Sources of traffic: This refers to your marketing channel. Do you get traffic from paid or unpaid channels?
New or returning visitors: What is the user behavior, is your website usable and are your marketing tactics like copy useful to your users?
New sessions: This refers to the case whenever a visitor comes to your website. Although it may not reflect on your bottom line, it does help you track and measure sources of your traffic.
Time on page (average session duration): These metrics, which refer to how long users are staying on your page, can help you audit your page, look for ways to improve it, and make changes to provide a better user experience.
Device: Which device are your users using to get to your product offering? You will need to optimize for tablets and mobile devices.
Exit rate: This refers to a user’s experience with your site, leaving after they’ve browsed through several pages.
Bounce rate: While similar to the exit rate, it refers to visitors which leave a page without taking an action.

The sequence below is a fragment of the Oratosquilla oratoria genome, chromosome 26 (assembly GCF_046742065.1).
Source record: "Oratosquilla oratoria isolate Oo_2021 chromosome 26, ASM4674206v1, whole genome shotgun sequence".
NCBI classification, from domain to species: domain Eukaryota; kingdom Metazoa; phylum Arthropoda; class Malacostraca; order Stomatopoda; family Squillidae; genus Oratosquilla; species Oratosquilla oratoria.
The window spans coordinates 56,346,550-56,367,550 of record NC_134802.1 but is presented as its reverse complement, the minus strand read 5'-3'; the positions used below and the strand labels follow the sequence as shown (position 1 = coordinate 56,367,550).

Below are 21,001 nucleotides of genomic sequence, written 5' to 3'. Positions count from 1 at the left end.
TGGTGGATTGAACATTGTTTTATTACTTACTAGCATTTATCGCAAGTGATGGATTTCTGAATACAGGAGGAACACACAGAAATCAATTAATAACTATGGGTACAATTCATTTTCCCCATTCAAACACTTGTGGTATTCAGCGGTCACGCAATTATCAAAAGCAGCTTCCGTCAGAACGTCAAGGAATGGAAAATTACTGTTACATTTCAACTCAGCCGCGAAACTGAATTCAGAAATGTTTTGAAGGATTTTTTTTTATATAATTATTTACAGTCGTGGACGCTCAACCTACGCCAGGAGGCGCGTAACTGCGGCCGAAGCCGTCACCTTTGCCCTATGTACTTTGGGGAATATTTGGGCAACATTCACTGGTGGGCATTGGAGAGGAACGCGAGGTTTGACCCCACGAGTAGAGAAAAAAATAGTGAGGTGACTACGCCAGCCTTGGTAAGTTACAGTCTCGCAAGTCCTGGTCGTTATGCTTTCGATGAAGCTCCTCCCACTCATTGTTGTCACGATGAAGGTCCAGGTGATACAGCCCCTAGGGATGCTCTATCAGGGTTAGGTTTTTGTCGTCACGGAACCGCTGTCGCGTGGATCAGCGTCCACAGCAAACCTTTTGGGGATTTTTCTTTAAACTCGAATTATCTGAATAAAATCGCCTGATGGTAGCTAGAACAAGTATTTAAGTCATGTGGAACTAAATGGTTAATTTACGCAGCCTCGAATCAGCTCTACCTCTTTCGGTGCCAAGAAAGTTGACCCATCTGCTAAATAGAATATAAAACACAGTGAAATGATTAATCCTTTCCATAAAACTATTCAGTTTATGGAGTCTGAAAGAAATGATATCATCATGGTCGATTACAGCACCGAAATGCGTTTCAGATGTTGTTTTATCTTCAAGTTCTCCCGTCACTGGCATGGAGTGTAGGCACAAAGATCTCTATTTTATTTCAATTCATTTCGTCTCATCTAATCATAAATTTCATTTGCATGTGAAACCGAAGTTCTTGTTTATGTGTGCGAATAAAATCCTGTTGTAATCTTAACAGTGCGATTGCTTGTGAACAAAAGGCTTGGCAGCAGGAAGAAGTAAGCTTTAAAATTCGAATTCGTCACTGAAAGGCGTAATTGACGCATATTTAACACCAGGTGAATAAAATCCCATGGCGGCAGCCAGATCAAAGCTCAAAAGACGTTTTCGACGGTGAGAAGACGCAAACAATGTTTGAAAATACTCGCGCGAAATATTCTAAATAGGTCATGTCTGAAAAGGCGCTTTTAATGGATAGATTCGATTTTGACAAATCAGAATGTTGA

Conversion rate: How many people follow through on your call to action and convert?
Click-through rate (CTR): This is a ratio that focuses on the percentage of users that clicked on your ad, in comparison to the total number of users that actually saw your ad.
Cost per lead: How much do you spend to get someone to convert to a buyer? Your lead is considered a prospect who you can turn into a customer.
Cost per click (CPC): How much do you pay on average for every click on your ad?
Cost per acquisition (CPA): How much do you pay on average for a user to convert to a buyer?
Engagement rate: This will depend on the channel you’re measuring but you should ultimately look at aspects including session duration, page depth, and bounce rates.
Return on investment (ROI): Helps you determine whether you’re getting your money’s worth for your campaigns. Here, you focus on the amount gained minus the amount spent, with the total divided by the amount spent which is then multiplied by 100.
Although there’s a world of metrics out there, there’s also another universe of metrics for selling on Amazon. It doesn’t have to be complicated though. Here we provide you with a breakdown of some of the most important ones you should be tracking.